Yeah, I said I’d do it again, didn’t it? Screw those “official” Game Awards. I’ve got something better: a collection of my own awards based on total nonsense categories and accompanied by no physical trophies and no prestige whatsoever. Who wouldn’t want that instead?
As before, I’ll be considering games I played this year, not games that were released this year, because that would be a very small pool of games. And I don’t keep up with the times anyway, so it wouldn’t be right for me to even try something like that. Enough talk now; let’s start the show.
Best free game (that also comes with a harem)
I’m pretty cheap usually, unless I’m out eating with friends and don’t want to look like a stingy asshole. What with COVID, that hasn’t happened since last March, though, so I’ve been holding onto my money — but it’s still nice to find a good game that doesn’t cost anything to play. Helltaker is just that: a pretty simple block-moving puzzle game that wouldn’t be all that remarkable but for its cast of cute demon girls plus one angel who somehow managed to wander into Hell. All these ladies join up with the protagonist, who’s breaking into the underworld specifically for the purpose of building a harem of supernaturally powerful women all of whom can easily kill him if they really want to. That’s an interesting choice, and I have to respect it.
Helltaker itself is fairly short and simple, but I think there’s a lot of potential in these kinds of characters with something like a visual novel if creator Łukasz Piskorz were inclined to make one. I also love the game’s unique art style. Here’s hoping we see more!
Winner: Yakuza 0
A while back, I decided to settle down in my personal habits and my life in general, quitting all that boozing and street fighting I was doing. You know how it is — fast living catches up with you. But I still feel nostalgic for those days sometimes, so I’m happy that I have a chance to relive them by playing Yakuza 0. This is a game I’ve barely scratched the surface of as of this writing, but I did start it in 2020, so I say it counts. Especially for the purposes of this category, since no other game in my list comes close to recreating anything like Tokyo’s Kamurocho or Osaka’s Sotenbori, commercial and red light districts that are based on real-life neighborhoods in those cities. This is my first Yakuza game, and also the first that allows me to get in a fight instigated by hooligans who don’t know any better, beat money out of them, and spend that money on a meal to replenish any health I lost.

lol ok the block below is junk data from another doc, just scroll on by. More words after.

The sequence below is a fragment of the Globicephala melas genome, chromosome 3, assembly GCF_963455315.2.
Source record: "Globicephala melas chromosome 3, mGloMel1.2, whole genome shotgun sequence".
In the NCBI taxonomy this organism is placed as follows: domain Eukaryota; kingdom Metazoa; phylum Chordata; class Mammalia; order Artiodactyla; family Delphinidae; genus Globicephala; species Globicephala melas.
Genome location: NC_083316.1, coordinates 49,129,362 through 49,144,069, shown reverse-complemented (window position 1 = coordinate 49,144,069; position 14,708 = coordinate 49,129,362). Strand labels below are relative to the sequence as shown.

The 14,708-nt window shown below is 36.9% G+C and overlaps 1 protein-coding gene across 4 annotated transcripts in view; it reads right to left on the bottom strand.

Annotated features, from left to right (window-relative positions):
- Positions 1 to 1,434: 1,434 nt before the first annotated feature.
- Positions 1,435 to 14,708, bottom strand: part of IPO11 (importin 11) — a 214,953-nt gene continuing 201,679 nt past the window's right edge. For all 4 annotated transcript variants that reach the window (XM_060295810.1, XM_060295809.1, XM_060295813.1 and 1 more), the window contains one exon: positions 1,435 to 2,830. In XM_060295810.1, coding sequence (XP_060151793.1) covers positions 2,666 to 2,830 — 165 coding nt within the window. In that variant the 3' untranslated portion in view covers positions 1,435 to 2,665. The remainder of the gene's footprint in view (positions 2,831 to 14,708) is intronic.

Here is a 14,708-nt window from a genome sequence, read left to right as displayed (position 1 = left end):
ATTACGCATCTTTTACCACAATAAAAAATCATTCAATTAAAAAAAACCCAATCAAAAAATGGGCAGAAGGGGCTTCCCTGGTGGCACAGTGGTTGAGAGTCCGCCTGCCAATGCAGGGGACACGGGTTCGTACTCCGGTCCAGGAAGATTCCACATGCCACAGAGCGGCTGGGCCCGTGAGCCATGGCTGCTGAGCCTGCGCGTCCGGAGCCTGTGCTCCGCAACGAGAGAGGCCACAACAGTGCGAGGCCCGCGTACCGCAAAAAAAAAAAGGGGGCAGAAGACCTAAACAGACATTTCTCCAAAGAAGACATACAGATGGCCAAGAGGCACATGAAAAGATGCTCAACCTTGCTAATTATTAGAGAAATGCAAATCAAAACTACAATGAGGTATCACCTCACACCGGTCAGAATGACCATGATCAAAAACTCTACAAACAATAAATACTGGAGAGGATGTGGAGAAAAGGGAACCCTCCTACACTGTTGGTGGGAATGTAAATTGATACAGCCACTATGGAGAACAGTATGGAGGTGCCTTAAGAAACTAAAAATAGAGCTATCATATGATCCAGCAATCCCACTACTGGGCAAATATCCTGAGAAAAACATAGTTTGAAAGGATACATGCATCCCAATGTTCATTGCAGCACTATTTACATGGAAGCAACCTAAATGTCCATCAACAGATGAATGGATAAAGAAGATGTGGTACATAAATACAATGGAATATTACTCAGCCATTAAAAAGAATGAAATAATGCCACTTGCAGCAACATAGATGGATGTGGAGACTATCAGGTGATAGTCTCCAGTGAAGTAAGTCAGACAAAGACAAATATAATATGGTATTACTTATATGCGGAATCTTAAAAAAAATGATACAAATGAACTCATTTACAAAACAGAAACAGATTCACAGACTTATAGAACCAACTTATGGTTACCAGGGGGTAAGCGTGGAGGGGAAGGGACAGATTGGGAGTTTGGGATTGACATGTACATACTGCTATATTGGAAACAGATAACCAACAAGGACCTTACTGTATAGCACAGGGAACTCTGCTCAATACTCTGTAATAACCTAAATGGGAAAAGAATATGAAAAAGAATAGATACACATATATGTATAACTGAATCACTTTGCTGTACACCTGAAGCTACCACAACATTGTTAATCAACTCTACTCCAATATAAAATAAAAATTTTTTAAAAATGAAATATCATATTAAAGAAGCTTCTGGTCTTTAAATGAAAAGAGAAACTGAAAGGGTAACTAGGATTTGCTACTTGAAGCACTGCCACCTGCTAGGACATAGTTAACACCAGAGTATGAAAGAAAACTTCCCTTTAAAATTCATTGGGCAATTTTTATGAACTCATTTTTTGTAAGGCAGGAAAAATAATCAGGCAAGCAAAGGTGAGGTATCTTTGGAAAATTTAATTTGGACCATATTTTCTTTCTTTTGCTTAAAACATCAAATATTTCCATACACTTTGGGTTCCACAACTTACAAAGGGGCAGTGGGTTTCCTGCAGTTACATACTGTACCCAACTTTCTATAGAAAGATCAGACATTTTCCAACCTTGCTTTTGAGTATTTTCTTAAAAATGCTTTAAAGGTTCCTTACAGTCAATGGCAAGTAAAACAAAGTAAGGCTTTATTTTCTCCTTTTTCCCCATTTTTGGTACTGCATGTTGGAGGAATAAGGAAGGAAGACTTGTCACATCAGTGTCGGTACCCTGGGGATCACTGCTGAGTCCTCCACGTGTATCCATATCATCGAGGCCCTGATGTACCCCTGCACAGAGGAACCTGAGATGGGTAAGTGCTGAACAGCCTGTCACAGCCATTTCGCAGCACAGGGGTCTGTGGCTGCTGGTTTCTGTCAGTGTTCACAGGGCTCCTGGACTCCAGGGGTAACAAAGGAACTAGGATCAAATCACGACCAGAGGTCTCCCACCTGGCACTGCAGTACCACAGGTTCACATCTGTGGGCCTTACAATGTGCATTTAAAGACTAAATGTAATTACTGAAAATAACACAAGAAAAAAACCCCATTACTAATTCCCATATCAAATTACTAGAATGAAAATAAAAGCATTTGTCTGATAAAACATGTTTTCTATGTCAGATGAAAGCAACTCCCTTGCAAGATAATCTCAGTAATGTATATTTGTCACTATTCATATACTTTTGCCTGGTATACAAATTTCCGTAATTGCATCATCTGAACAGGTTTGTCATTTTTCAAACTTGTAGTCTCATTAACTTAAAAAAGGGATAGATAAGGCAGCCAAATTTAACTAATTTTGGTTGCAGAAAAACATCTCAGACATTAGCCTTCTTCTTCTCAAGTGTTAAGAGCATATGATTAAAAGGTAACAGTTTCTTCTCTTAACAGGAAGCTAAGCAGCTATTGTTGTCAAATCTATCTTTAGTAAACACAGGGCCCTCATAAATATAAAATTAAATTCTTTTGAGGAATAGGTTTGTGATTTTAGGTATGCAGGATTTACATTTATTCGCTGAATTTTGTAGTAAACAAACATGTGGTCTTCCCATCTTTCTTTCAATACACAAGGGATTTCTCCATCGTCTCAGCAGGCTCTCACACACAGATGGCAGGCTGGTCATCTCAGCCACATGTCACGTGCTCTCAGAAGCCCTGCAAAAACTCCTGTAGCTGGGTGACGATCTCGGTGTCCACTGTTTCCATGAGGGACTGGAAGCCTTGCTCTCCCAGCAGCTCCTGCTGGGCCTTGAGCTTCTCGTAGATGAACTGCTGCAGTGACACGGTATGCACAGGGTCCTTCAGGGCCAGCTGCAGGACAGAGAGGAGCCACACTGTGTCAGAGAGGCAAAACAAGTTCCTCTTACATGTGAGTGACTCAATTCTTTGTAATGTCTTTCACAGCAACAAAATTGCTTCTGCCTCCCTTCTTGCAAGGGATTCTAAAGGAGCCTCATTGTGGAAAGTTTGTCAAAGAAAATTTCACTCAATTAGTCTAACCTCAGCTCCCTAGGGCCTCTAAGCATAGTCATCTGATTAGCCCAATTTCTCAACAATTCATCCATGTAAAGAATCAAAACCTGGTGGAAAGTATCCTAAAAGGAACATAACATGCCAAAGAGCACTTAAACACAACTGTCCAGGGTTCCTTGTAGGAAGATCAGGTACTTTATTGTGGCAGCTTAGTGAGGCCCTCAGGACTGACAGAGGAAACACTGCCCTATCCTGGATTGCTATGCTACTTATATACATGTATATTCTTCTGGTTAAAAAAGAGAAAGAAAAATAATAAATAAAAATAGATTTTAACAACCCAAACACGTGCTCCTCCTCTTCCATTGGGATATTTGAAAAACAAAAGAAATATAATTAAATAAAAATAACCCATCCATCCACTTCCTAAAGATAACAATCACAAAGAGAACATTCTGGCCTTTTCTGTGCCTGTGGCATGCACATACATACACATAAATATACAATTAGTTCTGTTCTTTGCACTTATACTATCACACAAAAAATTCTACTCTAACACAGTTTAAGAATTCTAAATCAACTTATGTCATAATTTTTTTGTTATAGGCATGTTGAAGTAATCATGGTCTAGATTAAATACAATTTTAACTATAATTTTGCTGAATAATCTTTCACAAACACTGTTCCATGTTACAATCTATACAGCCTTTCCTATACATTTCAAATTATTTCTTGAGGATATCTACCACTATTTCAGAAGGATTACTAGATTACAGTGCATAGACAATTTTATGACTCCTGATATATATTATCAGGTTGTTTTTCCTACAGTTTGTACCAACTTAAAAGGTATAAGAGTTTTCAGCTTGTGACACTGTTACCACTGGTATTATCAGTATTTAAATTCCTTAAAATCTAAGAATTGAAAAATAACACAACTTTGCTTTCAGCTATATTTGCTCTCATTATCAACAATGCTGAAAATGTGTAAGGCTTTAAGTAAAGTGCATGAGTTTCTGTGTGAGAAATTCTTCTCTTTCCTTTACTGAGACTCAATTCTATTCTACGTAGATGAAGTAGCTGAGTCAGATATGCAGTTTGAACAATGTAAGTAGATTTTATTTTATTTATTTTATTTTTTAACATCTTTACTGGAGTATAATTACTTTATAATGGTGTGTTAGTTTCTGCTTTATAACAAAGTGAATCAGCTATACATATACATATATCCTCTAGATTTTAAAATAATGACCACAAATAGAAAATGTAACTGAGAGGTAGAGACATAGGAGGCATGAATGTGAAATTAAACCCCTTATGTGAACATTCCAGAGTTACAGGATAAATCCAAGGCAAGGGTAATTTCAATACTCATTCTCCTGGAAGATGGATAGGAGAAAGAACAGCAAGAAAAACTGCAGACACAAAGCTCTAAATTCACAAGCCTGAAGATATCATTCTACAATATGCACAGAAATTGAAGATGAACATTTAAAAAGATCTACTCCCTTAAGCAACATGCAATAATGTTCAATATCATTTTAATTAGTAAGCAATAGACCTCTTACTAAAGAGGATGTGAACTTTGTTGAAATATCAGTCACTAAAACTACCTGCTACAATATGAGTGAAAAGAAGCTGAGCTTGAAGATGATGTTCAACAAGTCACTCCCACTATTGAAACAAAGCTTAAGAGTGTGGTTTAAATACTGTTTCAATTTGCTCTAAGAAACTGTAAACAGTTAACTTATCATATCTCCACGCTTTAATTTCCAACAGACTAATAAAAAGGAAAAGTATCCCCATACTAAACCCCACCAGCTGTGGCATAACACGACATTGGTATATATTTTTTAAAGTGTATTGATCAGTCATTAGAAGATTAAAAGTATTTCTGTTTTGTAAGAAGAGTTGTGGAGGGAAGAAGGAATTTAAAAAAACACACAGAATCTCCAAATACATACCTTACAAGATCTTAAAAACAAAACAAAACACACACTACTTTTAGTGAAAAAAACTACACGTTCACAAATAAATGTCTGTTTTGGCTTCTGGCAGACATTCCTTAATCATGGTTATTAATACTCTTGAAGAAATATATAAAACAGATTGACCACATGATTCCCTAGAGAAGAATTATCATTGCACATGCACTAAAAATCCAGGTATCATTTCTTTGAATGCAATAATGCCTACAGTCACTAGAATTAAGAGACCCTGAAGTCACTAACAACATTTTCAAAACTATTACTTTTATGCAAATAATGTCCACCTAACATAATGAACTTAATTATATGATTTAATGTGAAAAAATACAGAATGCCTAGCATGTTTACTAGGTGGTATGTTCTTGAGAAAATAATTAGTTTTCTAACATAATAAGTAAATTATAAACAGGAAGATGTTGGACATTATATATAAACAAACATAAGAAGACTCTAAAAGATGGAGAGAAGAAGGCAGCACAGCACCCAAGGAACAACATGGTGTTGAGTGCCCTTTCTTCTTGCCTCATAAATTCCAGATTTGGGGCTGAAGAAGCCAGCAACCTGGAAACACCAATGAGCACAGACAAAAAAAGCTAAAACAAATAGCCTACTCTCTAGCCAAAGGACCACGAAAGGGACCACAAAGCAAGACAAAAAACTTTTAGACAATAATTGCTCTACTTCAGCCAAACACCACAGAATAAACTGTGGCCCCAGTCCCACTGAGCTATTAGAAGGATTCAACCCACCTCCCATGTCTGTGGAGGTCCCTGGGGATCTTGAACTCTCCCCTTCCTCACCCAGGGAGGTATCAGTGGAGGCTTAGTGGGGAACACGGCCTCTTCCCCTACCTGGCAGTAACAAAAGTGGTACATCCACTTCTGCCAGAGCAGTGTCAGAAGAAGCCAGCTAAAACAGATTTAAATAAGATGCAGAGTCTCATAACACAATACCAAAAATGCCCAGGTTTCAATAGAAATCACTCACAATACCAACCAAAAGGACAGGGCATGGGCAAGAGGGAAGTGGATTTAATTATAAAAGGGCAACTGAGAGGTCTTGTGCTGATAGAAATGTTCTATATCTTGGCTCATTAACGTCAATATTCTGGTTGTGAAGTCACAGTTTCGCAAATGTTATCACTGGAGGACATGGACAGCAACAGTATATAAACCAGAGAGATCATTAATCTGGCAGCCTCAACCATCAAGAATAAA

Honorable mention goes to Persona 5 Royal, which I also haven’t finished somehow, but that has already provided a pretty nice experience of life in Tokyo, recreating several of the city’s districts. However, the nightlife just isn’t the same. You play as a high school student in that game instead of an adult, so there’s a limit to what the game lets you do. No drunken street-fighting in that one. But it still provides a nice tour of a few prominent wards of Tokyo.
For the purposes of any other possible awards I dream up, though, I’ll reserve final judgment of Persona 5 Royal for next year’s ceremony. I’m not even to the game’s third semester yet. Lazy, I know.
Winner: Atelier Meruru DX
One of the big draws of the Atelier series is the level of detail the games get into about the various items your alchemist protagonist can craft. This isn’t just any old crafting system, either: it’s a central gameplay mechanic, and one that I always find fun to master.
Atelier Meruru: The Apprentice of Arland is no different from the other games in the series in that regard. Also like the other Atelier games, and particularly in the Arland sub-series, Meruru has a ton of beautifully illustrated food items to craft. These do have practical uses in restoring health and mana to your characters in battle, but the characters also talk a lot about both crafting and eating food in the game’s many dialogue breaks and cutscenes. Just as in real life, being good at cooking and baking are great ways to make friends, and the same goes for making food magically through alchemy. Serious credit goes to artist Mel Kishida, who I believe was responsible for this artwork along with the game’s character designs and backgrounds.
This year’s 13 Sentinels: Aegis Rim comes in a close second in this category and therefore gets an honorable mention for also containing a lot of talk about food and nicely illustrated food items that made me hungry while playing. However, 13 Sentinels didn’t feature any Mont Blancs. Crêpes are good too, but Meruru wins for having the better dessert.
Winner: Wolf Girl With You
I didn’t play a Senran Kagura game this year, so this 2016 h-game gets the coveted Best Physics award instead. I don’t know how much Wolf Girl With You really counts as a game, though. It’s more a series of 3D animations strung together with some short sets of dialogue. But really, that’s close enough in my opinion. It’s just a game about having some private time with your cute werewolf girlfriend, so I don’t think it needed more than that anyway.
In any case, creator Seismic deserves all the credit for the physics displayed by his 3D model of Liru from the anime Magical Pokaan. I was already a fan of this wolf girl, but the bounce added a lot to the experience. Though Magical Pokaan itself featured some of that too from what I remember. That outfit Liru’s wearing is her regular one from the show, after all, so you can’t blame the creator of this game for that bikini/shorts look if you don’t like it. (No complaints here, however.)